Many people area afraid to be vaccinated against many dangerous diseases because of unfounded fears about vaccines. There’s too much misinformation on the internet about the dangers of vaccines, and some choose to ignore the beneficial effects of vaccination. This article will highlight the risks and benefits of vaccines, and will show that despite a very low risk of side effects, the benefits of vaccines outweigh their risks.
The near eradication of diseases such as polio and smallpox are obvious benefits, as are the prevention of the flu and other lethal viral diseases. The complications that results from some diseases such as the flu can be prevented with vaccines. Generally, the more people are vaccinated against a disease, the less likely that disease will infect members of that population.
If you travel to foreign countries, you still have to sure that you’re vaccinated against many diseases. Vaccination rates against measles are below 80% in much of Africa and India. Europe has seen new outbreaks, because vaccination rates dipped after the combined MMR vaccine (measles, mumps and rubella) was falsely linked to autism.
Polio vaccination has reduced worldwide incidence by 99%. But the disease continues to be detected in Pakistan, India, Afghanistan and Nigeria. So we need country-specific vaccines if we want to keep being protected from many diseases.
Vaccines do have risks, such as rashes, injection site tenderness, and fever-associated seizures called febrile convulsions and infections in those with compromised immune systems. But pre-screening of patients before vaccinations can help lower these risks. A doctor wouldn’t vaccinate you against the flu if you are currently sick or fighting another infection.
Modern vaccines are purer and safer than their older counterparts. Most developed countries use the inactivated polio vaccine and stopped using whole-cell pertussis (whooping cough) vaccines, which cause high rates of arm swelling, febrile convulsions and periods of unresponsiveness.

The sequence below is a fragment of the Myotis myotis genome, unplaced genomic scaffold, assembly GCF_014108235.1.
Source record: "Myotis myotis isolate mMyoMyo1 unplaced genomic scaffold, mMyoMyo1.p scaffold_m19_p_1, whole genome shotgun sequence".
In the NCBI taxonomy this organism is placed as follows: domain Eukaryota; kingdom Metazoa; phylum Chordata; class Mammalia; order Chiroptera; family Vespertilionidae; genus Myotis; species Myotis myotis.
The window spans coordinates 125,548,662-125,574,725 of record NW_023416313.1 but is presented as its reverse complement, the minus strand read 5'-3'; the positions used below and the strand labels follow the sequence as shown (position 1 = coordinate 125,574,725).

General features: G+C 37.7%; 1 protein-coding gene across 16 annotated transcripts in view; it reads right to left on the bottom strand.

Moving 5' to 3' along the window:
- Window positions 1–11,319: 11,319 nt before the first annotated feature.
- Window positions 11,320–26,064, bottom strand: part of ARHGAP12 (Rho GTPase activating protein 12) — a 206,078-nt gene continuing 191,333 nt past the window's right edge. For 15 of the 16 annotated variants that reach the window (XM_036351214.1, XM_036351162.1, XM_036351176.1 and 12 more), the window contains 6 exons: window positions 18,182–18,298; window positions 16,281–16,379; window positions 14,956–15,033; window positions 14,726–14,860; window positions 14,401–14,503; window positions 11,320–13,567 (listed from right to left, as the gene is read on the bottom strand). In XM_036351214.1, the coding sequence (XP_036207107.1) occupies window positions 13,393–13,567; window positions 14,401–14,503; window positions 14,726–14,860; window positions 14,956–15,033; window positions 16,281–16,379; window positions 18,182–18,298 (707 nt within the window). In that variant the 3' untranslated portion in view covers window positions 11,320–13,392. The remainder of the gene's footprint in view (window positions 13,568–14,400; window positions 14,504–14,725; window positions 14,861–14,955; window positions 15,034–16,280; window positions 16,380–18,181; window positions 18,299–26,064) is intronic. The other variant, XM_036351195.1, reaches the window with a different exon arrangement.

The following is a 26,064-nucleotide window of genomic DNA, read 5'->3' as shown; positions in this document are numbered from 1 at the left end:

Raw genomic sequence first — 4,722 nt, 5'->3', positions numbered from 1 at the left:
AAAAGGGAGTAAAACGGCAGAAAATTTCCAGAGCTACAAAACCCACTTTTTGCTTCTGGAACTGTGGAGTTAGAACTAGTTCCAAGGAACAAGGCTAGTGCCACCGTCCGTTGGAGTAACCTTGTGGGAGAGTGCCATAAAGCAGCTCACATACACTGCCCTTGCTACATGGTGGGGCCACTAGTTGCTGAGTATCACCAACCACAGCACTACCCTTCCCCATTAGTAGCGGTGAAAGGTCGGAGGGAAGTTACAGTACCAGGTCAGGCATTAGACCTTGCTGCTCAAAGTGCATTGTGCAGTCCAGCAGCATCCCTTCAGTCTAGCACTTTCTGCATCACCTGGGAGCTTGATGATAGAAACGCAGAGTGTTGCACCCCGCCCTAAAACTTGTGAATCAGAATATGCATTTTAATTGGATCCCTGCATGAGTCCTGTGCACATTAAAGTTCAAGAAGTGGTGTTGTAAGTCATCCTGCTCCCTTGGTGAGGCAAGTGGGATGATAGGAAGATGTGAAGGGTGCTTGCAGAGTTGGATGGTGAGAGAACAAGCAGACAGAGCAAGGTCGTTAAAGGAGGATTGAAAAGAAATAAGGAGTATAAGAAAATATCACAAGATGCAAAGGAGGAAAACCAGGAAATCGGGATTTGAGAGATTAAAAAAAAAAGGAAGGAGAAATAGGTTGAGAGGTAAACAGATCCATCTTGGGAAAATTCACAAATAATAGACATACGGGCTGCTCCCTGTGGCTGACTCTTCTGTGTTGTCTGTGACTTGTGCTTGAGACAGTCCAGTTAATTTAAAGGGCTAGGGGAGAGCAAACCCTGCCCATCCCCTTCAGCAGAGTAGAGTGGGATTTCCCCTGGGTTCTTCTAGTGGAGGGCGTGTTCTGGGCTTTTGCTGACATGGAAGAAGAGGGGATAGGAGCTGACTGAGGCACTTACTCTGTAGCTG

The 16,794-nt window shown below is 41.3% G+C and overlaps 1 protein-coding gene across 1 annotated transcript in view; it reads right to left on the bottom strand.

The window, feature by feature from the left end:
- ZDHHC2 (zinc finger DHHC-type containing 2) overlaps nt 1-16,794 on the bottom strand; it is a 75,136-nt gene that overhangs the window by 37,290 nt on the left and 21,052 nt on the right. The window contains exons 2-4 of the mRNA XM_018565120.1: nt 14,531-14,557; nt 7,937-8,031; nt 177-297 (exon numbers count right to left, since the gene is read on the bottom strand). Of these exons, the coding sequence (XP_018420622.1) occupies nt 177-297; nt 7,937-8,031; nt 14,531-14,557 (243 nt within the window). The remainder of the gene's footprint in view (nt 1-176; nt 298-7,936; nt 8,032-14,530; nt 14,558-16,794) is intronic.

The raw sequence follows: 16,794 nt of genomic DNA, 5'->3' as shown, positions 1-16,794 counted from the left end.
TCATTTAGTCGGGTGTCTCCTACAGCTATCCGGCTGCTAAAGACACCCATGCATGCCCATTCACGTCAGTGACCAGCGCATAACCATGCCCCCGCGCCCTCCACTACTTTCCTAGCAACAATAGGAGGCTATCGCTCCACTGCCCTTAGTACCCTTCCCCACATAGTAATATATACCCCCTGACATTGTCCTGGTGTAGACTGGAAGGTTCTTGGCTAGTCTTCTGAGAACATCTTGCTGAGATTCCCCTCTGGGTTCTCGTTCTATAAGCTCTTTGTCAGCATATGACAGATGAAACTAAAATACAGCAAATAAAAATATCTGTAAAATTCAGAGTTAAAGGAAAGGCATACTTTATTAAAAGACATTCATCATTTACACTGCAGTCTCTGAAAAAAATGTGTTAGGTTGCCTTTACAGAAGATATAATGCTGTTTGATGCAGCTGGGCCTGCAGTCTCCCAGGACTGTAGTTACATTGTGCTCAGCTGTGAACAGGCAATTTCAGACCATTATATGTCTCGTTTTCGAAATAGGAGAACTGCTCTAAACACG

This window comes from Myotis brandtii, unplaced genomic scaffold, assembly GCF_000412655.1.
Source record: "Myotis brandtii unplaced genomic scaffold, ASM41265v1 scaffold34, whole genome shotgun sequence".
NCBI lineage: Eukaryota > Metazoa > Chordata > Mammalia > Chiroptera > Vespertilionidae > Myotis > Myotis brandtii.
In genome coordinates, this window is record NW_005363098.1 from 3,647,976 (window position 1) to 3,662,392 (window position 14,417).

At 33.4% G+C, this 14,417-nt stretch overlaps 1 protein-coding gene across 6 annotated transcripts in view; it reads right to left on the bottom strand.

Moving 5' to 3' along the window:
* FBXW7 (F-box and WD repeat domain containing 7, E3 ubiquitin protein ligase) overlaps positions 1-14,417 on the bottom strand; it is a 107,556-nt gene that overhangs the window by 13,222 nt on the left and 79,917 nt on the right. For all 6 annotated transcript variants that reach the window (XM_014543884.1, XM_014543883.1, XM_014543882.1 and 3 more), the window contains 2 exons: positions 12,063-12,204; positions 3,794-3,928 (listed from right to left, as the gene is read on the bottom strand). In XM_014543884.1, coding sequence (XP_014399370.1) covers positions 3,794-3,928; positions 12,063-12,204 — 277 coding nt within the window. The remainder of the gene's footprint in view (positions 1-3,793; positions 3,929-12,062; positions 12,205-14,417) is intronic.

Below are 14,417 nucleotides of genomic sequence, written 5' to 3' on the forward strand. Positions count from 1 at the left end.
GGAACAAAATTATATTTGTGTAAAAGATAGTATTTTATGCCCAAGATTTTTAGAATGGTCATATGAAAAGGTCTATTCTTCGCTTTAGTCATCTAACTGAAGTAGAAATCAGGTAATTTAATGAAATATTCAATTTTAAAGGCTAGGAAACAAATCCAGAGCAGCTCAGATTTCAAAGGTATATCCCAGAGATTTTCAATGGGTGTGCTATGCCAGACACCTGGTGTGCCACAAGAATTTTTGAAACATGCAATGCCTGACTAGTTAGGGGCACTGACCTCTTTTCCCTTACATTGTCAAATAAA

Clinical trials are conducted before a vaccine is made available. Postlicensure studies are conducted after a vaccine is approved by the FDA and used by the public. Surveillance programs for side effects continue to monitor a vaccine’s safety.
Surveillance efforts have been effective for a variety of vaccines. In 2007, Nicola Klein, co-director of the Kaiser Permanente Vaccine Study Center in Oakland, California, found that children aged between 12 and 23 months who had been immunized with a combination MMRV vaccine (for measles, mumps, rubella and varicella) had more febrile convulsions after vaccination than those who received separate MMR and varicella vaccines. The US immunization advisory committee withdrew its preference for the MMRV vaccine. A subsequent study showed that the combined vaccine resulted in one more febrile convulsion per 2,300 doses than the MMR and varicella vaccines given separately, prompting the majority of physicians to not recommend MMRV to a healthy 12-15-month-old child.
There is global and local monitoring and reporting of vaccine side effects, and this leads to safer vaccines, and less side effects. Scientists are studying how children with mitochondrial disorders respond to vaccines and natural infections. If vaccines pose a risk, doctors could take countermeasures against possible effects, for example by making sure the child is well nourished after immunization.
By monitoring patients’ pre-vaccination health status, asking where they will travel, and modifying vaccine administration protocols (such as the MMR and varicella vaccines), vaccinations will protect you and your loved ones from lethal diseases, and will cause less side effects.